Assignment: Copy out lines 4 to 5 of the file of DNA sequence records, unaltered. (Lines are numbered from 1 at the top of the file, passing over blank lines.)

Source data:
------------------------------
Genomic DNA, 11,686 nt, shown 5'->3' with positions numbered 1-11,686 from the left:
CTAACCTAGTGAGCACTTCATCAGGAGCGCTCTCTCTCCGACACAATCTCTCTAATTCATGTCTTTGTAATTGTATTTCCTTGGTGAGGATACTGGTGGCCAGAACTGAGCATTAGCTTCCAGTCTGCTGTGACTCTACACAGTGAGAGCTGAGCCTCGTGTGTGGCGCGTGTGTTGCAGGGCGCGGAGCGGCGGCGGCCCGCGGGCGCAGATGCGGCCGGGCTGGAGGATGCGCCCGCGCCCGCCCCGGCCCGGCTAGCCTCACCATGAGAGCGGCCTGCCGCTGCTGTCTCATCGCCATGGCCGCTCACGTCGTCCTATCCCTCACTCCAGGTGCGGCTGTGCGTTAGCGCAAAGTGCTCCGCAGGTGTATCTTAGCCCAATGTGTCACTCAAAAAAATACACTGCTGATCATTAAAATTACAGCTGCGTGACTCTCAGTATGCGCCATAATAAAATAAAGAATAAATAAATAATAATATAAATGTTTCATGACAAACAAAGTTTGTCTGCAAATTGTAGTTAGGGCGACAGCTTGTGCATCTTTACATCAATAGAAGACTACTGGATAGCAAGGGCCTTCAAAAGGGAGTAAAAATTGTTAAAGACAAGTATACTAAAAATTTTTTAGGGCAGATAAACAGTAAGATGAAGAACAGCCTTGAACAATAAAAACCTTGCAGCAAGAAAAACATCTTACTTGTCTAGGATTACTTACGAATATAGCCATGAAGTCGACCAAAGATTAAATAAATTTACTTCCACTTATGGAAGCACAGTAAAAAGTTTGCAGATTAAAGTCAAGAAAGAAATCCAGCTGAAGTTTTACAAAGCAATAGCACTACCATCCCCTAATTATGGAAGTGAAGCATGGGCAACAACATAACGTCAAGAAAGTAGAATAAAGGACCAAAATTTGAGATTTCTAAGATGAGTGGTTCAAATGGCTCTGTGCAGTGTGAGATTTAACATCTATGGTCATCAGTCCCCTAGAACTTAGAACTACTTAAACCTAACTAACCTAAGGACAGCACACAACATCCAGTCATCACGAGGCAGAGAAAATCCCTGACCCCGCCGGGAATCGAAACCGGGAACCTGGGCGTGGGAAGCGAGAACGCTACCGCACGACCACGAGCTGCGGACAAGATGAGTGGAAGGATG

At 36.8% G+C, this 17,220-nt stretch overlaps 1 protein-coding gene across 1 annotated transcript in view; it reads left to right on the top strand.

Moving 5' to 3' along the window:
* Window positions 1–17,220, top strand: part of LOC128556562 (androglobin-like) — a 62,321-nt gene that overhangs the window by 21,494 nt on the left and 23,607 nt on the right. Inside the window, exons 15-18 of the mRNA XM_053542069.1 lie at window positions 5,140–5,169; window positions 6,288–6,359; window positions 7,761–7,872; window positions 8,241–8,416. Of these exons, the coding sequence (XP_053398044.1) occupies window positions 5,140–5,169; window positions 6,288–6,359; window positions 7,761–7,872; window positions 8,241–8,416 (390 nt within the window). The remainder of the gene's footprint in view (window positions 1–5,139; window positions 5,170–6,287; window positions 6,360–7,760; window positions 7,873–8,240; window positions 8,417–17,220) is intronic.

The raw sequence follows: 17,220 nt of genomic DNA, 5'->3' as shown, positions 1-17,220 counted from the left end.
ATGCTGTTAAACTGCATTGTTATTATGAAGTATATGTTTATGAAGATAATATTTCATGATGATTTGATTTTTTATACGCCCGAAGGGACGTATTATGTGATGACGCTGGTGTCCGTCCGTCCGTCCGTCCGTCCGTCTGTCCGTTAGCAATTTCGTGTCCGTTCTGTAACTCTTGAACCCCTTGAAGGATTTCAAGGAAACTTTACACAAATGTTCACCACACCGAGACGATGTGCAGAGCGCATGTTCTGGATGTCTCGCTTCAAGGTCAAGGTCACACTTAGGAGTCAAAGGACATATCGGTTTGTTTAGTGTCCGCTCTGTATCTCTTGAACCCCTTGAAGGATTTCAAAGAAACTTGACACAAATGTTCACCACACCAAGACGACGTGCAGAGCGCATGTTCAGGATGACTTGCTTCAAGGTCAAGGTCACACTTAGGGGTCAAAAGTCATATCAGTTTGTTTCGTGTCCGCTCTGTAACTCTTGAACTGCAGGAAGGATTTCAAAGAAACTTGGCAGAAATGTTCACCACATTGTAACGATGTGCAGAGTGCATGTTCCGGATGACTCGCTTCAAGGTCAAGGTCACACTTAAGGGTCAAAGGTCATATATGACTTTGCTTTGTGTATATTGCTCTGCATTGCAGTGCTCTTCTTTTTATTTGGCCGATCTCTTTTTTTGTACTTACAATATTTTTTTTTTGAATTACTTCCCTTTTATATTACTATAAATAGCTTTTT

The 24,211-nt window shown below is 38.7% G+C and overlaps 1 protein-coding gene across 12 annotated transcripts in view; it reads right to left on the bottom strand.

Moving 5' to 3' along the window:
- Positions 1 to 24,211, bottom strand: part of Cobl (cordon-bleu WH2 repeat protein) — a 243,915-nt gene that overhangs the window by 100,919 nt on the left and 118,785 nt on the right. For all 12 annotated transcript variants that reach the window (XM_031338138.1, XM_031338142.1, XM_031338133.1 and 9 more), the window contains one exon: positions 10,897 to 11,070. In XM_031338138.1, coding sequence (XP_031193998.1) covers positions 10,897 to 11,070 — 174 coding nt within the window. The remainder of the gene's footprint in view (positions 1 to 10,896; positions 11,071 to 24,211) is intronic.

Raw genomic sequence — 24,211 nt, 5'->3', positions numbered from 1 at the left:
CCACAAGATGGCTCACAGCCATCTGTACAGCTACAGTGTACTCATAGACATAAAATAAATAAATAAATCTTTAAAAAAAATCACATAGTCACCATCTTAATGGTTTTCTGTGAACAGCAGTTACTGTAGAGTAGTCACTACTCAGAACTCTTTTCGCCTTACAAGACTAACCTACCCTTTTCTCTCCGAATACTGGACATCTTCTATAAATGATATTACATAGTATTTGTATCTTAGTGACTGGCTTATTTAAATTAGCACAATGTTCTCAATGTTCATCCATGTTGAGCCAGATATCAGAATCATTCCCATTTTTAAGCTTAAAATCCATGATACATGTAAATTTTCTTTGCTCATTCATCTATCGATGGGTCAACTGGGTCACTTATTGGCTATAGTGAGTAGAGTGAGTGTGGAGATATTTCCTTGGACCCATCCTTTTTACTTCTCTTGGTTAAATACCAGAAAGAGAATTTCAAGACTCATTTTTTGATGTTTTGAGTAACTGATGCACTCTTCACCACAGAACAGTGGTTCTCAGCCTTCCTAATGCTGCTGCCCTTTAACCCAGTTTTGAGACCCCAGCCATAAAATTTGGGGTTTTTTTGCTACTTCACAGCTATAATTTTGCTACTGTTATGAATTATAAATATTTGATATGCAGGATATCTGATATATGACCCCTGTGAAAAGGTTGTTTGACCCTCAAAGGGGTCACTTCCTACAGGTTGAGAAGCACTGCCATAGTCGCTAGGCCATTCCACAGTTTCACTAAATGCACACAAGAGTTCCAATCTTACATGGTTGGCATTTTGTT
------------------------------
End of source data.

Moving 5' to 3' along the window:
* Window positions 1–17,220, top strand: part of LOC128556562 (androglobin-like) — a 62,321-nt gene that overhangs the window by 21,494 nt on the left and 23,607 nt on the right. Inside the window, exons 15-18 of the mRNA XM_053542069.1 lie at window positions 5,140–5,169; window positions 6,288–6,359; window positions 7,761–7,872; window positions 8,241–8,416. Of these exons, the coding sequence (XP_053398044.1) occupies window positions 5,140–5,169; window positions 6,288–6,359; window positions 7,761–7,872; window positions 8,241–8,416 (390 nt within the window). The remainder of the gene's footprint in view (window positions 1–5,139; window positions 5,170–6,287; window positions 6,360–7,760; window positions 7,873–8,240; window positions 8,417–17,220) is intronic.